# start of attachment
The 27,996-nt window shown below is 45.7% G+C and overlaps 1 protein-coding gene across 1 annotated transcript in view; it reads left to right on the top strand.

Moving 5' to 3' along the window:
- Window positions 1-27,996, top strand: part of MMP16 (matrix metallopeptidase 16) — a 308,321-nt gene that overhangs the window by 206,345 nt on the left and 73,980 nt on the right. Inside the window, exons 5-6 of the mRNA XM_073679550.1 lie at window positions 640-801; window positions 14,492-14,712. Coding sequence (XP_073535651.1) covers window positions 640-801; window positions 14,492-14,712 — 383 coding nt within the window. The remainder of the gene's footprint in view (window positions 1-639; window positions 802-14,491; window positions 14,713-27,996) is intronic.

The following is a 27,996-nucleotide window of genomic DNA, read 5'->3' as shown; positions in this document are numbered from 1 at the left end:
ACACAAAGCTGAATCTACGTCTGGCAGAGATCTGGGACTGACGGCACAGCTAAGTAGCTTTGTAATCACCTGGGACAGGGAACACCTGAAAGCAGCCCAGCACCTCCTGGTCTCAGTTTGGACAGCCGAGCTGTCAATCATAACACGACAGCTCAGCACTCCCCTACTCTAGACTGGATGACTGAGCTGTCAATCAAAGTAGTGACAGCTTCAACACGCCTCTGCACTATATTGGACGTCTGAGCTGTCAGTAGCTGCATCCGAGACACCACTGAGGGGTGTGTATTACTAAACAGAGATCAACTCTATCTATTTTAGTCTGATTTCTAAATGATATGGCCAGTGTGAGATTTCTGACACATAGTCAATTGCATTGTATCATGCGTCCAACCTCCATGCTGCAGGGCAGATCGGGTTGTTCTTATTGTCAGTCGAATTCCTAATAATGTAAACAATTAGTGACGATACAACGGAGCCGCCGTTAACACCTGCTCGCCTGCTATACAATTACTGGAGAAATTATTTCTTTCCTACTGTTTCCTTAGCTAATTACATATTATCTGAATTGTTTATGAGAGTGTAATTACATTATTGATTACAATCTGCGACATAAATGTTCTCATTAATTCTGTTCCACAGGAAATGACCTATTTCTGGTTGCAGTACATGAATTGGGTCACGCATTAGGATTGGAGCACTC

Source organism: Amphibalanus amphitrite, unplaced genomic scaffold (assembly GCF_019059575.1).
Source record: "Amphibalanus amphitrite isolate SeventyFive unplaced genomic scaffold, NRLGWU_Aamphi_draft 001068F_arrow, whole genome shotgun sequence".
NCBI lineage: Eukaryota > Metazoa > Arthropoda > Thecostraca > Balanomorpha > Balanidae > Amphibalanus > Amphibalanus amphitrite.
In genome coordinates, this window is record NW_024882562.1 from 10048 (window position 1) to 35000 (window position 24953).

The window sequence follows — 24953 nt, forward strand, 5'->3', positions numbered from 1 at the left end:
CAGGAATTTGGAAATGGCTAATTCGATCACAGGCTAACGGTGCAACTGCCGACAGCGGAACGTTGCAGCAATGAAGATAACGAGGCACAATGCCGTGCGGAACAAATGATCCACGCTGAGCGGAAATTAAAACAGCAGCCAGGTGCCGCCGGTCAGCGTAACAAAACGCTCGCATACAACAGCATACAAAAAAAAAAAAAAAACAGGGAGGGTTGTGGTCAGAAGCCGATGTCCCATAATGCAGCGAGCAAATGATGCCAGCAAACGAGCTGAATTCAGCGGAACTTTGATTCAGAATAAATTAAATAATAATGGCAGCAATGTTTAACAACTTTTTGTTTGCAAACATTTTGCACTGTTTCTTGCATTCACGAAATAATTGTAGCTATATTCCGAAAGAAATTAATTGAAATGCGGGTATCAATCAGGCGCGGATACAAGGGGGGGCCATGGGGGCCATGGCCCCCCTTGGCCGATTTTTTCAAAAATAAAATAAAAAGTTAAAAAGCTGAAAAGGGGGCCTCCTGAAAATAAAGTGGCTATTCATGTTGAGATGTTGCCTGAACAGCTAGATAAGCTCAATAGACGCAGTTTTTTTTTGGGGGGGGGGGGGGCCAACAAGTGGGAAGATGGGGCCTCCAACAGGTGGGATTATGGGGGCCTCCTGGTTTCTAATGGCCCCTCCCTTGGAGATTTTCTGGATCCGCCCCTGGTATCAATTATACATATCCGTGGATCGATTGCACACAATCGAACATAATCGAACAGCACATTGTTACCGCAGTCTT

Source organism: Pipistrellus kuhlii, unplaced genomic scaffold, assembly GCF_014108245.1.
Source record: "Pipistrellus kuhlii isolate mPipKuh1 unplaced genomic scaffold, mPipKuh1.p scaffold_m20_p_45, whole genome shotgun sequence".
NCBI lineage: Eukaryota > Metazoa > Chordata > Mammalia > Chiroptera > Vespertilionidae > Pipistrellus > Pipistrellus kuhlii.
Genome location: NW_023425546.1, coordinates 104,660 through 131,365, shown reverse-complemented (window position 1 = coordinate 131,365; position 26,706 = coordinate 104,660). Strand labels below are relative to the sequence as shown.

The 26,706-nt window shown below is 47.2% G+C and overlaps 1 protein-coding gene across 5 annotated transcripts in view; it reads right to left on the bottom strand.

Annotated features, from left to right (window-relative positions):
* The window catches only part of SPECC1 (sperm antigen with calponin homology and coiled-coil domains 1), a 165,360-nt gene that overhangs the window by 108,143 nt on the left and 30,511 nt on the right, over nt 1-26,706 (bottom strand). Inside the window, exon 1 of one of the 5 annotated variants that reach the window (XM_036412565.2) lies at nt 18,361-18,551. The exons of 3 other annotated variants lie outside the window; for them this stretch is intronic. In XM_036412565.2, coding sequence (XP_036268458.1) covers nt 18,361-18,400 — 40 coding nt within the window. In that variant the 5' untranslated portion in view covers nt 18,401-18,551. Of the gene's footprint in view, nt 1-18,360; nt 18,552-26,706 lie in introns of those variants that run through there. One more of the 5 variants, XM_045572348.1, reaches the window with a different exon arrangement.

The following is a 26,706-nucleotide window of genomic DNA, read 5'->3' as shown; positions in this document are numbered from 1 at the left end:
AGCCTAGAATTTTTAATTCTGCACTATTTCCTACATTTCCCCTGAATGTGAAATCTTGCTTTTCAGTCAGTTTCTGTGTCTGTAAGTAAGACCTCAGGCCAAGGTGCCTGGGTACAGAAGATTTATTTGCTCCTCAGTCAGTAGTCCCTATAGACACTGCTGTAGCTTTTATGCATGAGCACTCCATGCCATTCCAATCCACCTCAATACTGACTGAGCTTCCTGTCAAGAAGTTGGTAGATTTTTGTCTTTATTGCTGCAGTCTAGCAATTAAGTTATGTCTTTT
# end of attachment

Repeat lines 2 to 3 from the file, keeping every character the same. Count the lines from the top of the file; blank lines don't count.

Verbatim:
Moving 5' to 3' along the window:
- Window positions 1-27,996, top strand: part of MMP16 (matrix metallopeptidase 16) — a 308,321-nt gene that overhangs the window by 206,345 nt on the left and 73,980 nt on the right. Inside the window, exons 5-6 of the mRNA XM_073679550.1 lie at window positions 640-801; window positions 14,492-14,712. Coding sequence (XP_073535651.1) covers window positions 640-801; window positions 14,492-14,712 — 383 coding nt within the window. The remainder of the gene's footprint in view (window positions 1-639; window positions 802-14,491; window positions 14,713-27,996) is intronic.